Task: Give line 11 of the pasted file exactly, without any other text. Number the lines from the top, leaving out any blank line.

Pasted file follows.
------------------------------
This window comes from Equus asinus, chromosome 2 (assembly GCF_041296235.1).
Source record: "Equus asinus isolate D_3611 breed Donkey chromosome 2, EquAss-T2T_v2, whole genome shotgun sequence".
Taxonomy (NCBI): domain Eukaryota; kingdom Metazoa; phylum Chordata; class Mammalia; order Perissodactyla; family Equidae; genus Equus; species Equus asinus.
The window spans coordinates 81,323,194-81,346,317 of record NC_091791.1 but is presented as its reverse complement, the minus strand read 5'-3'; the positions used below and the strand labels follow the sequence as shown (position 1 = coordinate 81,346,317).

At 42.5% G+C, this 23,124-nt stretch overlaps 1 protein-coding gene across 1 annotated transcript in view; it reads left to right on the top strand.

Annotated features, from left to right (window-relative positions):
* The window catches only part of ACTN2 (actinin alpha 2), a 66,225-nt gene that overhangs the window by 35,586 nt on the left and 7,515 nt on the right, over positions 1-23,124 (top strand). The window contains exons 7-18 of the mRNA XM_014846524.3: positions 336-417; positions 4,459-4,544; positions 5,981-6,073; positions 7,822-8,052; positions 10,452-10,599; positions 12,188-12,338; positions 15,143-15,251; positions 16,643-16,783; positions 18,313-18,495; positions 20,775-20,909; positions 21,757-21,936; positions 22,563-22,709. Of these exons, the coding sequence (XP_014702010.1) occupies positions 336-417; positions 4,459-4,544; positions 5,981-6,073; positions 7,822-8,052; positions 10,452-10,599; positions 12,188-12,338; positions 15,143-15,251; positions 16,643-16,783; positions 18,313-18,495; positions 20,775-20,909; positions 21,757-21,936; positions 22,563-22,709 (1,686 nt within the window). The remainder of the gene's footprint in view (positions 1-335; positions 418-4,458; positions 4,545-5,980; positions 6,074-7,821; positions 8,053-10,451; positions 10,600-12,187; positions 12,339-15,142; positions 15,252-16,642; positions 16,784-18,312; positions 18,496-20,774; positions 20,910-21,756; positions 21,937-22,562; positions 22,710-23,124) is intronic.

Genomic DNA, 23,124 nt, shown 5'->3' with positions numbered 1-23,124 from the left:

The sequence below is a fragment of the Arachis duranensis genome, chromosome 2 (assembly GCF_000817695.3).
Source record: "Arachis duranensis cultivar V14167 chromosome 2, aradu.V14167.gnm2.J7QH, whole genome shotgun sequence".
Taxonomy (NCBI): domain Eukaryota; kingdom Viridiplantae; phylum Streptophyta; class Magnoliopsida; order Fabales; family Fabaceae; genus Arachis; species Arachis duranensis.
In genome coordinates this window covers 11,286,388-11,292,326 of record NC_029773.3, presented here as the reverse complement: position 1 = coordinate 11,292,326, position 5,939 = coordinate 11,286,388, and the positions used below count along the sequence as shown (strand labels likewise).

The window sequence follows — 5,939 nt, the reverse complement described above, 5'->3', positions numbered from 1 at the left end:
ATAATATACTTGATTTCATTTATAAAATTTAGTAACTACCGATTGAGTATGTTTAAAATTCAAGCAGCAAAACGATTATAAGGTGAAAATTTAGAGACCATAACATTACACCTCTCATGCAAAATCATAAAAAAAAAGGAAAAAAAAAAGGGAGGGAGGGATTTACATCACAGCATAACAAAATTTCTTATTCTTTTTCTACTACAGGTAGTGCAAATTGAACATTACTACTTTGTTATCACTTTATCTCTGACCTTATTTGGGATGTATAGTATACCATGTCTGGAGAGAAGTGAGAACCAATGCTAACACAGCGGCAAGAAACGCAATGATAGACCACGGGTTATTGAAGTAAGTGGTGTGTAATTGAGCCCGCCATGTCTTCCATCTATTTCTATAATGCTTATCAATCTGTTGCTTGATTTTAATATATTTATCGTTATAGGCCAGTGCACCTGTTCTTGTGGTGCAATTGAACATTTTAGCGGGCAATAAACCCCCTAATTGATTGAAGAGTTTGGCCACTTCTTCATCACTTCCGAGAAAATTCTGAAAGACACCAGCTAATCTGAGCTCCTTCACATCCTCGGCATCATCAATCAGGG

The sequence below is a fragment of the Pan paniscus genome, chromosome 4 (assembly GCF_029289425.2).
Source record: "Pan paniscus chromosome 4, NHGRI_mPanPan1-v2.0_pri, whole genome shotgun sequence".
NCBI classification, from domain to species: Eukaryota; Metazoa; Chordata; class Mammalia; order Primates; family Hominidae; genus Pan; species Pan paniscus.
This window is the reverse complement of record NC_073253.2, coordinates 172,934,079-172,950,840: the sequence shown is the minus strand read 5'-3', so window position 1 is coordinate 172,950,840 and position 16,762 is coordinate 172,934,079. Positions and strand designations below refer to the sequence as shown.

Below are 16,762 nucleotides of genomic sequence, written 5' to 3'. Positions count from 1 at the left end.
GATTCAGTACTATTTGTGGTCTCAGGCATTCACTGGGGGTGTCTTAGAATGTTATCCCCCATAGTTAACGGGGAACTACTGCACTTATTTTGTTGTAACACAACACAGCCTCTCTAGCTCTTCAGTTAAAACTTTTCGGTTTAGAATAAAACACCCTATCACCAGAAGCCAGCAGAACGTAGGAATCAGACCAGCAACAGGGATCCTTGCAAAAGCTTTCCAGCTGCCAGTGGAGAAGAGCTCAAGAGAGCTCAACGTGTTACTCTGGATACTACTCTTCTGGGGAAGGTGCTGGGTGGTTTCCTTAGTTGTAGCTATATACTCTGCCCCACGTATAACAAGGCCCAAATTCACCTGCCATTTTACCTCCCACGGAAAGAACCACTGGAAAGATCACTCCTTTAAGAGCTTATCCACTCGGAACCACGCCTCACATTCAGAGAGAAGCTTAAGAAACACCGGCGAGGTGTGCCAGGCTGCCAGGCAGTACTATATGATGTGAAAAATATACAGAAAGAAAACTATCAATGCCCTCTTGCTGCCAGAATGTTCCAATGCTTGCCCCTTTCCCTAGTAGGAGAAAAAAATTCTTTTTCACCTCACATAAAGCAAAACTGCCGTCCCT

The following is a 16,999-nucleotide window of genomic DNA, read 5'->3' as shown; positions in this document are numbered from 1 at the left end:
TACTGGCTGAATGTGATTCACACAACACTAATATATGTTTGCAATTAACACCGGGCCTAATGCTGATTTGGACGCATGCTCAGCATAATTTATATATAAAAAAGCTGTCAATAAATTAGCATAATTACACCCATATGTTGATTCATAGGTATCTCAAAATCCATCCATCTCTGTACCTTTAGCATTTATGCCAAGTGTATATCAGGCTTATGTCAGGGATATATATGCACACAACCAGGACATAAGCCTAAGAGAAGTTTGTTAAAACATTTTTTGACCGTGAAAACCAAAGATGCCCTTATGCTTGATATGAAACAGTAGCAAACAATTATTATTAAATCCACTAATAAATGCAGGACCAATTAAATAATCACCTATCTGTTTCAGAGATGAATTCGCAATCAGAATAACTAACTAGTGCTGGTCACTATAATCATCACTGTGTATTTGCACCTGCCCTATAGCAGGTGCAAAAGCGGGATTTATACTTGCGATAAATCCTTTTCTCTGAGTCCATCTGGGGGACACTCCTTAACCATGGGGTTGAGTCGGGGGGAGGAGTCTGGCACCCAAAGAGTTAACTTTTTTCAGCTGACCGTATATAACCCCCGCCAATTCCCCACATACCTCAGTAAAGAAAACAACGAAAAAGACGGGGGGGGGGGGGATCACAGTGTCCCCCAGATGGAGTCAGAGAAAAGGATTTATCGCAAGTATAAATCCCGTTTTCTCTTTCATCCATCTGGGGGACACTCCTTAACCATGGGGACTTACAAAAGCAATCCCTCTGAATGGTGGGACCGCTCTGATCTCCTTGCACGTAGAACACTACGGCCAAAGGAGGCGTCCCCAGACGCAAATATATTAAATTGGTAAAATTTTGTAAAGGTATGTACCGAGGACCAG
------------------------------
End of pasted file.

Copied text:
Taxonomy (NCBI): domain Eukaryota; kingdom Viridiplantae; phylum Streptophyta; class Magnoliopsida; order Fabales; family Fabaceae; genus Arachis; species Arachis duranensis.